This week we are thinking about this question: What do these sources tell us about the role of religion and ritual in Inca OR Mexica imperialism?
1. Find a quotation or an image from either one of the primary sources that speaks to this question. Copy it into your post (you can describe it or screenshot it if it is an image), making sure to specify where you found it (including the page number).
2. Write a short paragraph below it (100 words max) answering the question and making sure to explain how the quote or image you have chosen supports your answer.
3. Ask a question of your own, prompted by this week’s readings and lectures.
Write a response post:
“The (drawing of the) cacique who is seated and labeled [as caaqut means that, for having rebelled against the lordship of Mexico, he was condemned by the lord of Mexico; he would be destroyed, together with the subjects of his town. And so the executioners, on orders from the lord of Mexico are informing him of die said condemnation; as a symbol, they indicate this with insignias that the executioners place on his head, and the shield they present him, so that he would not resist, and as guarantee of his distraction and devastation.” (Codex Mendoza, pg 136).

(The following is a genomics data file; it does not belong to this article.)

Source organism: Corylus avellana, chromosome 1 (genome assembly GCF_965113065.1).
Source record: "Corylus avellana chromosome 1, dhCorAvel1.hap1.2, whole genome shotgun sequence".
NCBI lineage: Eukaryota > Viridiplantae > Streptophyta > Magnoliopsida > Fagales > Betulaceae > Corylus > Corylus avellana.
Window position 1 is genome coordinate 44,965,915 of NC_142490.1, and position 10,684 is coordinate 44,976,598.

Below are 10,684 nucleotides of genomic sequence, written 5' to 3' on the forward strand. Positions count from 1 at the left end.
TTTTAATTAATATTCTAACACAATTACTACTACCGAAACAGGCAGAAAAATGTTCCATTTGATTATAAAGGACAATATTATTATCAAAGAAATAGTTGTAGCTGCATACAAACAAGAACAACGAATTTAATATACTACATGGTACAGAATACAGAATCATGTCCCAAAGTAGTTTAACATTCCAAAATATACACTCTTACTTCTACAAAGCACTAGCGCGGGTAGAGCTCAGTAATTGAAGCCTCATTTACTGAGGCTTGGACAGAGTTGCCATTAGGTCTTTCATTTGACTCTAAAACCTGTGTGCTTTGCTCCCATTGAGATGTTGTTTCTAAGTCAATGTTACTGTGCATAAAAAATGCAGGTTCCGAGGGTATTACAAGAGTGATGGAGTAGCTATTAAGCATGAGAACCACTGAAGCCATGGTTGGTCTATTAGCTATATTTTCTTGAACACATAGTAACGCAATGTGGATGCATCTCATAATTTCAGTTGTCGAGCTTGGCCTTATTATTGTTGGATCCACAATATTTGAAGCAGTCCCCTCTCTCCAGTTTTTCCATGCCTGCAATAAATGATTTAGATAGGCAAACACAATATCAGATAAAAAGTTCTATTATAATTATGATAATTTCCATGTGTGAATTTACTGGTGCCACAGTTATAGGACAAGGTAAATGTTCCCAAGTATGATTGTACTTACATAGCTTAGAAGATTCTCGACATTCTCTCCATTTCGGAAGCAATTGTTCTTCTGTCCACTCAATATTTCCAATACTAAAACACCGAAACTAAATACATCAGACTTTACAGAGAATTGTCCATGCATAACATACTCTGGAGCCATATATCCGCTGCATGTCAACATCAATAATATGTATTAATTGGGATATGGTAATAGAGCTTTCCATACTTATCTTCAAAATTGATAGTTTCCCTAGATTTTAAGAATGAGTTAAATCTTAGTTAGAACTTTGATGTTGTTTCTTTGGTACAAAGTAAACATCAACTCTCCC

I found this passage to be quite interesting as an insight to the rituals of the leadership when someone rebelled against the lordship. This ritual is an important part of connecting with the lordship and gives a lot of insight into the role of religion in this region at this time. The shield is an interesting symbol, giving the cacique armor to defend himself as a way of sealing his fate. Even if the person rebelling is another person of power, the power the Mexica holds was much greater than the rest. Would it be considered disrespectful at the time to execute someone in a position of power in front of their subjects? Or is it a sign of power for the Mexica?